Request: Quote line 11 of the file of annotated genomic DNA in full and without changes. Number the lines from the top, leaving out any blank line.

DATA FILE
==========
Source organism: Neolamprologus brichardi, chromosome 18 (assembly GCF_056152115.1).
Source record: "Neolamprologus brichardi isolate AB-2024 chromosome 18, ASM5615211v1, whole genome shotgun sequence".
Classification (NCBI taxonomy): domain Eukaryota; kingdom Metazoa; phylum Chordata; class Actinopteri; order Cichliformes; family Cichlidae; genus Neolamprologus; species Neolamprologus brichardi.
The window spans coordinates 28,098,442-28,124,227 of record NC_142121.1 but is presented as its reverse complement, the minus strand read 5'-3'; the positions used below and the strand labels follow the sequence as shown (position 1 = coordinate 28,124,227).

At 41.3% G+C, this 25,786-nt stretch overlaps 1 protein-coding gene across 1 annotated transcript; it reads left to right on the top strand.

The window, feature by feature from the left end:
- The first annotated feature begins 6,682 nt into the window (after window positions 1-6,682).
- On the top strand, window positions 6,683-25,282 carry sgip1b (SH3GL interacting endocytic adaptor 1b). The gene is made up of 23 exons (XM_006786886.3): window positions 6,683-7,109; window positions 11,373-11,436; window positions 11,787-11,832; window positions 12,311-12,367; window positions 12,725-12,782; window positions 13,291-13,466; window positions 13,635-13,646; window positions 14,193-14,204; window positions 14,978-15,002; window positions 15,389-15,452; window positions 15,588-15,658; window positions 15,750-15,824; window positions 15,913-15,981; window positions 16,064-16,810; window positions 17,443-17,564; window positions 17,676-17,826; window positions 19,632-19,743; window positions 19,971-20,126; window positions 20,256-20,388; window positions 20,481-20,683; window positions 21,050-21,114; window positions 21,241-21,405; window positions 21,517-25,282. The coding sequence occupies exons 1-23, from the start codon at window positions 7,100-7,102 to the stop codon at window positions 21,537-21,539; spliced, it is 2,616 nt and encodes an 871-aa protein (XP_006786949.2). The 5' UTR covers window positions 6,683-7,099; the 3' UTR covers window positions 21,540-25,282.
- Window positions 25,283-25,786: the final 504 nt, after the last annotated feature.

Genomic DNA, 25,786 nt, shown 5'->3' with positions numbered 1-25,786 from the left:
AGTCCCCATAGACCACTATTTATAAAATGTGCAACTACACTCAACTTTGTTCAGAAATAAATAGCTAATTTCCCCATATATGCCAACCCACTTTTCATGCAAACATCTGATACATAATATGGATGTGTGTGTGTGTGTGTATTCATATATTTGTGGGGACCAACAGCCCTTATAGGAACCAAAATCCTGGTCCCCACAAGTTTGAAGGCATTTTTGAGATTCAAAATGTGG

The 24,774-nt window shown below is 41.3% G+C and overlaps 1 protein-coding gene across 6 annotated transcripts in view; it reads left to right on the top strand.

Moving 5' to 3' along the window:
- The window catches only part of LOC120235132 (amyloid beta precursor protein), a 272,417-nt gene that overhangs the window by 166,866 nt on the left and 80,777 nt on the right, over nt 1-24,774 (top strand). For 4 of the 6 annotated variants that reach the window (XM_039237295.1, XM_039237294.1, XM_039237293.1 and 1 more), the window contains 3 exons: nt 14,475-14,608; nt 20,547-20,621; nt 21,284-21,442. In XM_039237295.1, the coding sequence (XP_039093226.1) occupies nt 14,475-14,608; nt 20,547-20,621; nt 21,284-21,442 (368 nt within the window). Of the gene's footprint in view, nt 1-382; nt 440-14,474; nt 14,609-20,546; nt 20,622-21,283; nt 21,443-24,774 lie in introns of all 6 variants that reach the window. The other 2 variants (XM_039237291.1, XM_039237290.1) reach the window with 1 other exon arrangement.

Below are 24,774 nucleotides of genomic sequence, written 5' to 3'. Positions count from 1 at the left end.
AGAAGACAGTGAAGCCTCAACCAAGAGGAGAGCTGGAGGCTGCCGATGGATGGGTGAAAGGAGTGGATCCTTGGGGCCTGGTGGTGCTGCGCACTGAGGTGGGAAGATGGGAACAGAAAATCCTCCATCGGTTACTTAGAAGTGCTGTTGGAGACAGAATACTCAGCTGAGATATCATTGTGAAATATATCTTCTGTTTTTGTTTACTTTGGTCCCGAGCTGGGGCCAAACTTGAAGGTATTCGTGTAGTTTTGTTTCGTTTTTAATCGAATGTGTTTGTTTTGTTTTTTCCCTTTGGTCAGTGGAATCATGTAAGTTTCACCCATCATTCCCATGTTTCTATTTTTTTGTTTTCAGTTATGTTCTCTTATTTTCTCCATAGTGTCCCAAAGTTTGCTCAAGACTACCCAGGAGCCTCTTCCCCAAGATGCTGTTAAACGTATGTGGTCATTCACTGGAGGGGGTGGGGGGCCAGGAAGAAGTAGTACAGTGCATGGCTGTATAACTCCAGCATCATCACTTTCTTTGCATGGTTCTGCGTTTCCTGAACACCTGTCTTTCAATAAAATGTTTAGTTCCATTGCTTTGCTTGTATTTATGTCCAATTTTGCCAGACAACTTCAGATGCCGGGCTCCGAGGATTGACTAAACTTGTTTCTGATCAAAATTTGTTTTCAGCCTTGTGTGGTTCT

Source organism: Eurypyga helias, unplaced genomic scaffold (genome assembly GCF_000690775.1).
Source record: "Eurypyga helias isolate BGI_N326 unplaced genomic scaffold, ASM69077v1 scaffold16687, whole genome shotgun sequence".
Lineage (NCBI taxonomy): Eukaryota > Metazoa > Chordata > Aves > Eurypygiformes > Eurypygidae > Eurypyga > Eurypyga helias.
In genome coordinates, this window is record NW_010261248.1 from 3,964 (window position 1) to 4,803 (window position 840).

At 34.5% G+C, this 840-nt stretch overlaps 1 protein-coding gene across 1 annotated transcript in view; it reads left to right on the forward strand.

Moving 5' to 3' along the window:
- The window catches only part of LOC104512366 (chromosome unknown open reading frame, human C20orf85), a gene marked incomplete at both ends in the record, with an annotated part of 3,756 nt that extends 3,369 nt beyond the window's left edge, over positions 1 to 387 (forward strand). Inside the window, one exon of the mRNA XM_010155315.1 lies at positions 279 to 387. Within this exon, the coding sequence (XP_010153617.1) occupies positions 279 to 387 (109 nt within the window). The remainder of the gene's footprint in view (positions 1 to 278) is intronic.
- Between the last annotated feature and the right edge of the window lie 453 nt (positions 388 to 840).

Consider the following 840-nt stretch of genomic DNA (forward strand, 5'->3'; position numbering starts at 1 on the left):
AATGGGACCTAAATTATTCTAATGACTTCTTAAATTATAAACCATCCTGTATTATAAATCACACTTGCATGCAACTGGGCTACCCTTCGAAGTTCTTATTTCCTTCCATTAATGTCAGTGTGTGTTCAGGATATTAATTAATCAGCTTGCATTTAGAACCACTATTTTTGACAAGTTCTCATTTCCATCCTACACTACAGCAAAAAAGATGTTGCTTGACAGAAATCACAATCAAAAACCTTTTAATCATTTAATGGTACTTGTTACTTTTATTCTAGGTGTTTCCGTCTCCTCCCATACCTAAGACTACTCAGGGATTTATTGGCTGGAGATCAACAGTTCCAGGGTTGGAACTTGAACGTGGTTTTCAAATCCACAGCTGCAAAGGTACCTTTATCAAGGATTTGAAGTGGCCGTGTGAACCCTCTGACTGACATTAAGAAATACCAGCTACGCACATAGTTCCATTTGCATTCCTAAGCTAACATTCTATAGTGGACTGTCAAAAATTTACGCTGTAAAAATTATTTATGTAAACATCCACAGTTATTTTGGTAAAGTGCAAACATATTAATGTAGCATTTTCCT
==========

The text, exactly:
AGTCCCCATAGACCACTATTTATAAAATGTGCAACTACACTCAACTTTGTTCAGAAATAAATAGCTAATTTCCCCATATATGCCAACCCACTTTTCATGCAAACATCTGATACATAATATGGATGTGTGTGTGTGTGTGTATTCATATATTTGTGGGGACCAACAGCCCTTATAGGAACCAAAATCCTGGTCCCCACAAGTTTGAAGGCATTTTTGAGATTCAAAATGTGG